HC Deb 19 February 1908 vol 184 cc833-7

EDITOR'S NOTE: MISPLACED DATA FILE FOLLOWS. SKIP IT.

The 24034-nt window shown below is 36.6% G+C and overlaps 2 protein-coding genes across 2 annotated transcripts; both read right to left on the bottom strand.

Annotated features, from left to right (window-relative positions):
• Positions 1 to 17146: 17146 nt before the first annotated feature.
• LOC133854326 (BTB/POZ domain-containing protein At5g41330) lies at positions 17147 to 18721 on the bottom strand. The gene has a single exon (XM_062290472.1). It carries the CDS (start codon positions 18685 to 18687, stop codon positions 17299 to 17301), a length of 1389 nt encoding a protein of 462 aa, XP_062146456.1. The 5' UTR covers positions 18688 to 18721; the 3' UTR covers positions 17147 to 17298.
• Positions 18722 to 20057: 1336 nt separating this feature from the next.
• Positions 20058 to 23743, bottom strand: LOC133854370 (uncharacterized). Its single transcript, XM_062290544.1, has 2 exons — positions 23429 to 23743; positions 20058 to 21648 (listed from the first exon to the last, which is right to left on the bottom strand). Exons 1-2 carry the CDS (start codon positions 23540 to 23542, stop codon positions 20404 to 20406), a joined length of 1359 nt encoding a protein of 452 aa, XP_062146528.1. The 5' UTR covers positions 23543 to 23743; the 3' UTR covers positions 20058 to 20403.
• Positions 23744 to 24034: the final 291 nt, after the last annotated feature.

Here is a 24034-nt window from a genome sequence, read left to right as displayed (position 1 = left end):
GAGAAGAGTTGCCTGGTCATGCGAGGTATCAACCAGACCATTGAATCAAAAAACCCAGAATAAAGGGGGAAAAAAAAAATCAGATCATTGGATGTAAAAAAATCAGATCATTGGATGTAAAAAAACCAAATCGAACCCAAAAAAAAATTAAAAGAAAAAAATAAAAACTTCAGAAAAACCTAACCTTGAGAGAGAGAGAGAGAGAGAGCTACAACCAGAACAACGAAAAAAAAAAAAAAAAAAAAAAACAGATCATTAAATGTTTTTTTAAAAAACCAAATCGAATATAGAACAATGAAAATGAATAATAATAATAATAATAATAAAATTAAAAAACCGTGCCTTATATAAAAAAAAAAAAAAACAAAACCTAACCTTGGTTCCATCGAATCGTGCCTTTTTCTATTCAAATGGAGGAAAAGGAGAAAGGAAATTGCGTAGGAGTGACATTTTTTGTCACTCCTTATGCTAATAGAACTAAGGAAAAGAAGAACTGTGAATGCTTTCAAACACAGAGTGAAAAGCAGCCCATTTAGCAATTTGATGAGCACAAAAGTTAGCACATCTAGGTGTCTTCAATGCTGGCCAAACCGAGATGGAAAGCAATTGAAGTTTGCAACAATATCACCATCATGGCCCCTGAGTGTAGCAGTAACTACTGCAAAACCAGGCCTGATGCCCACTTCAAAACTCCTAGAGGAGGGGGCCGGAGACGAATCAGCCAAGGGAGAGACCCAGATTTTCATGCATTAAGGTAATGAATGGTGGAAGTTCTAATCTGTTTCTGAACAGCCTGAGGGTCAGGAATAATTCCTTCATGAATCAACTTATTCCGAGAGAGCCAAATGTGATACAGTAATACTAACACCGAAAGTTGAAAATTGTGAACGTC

*MR. JESSE COLLINGS (Birmingham, Bordesley)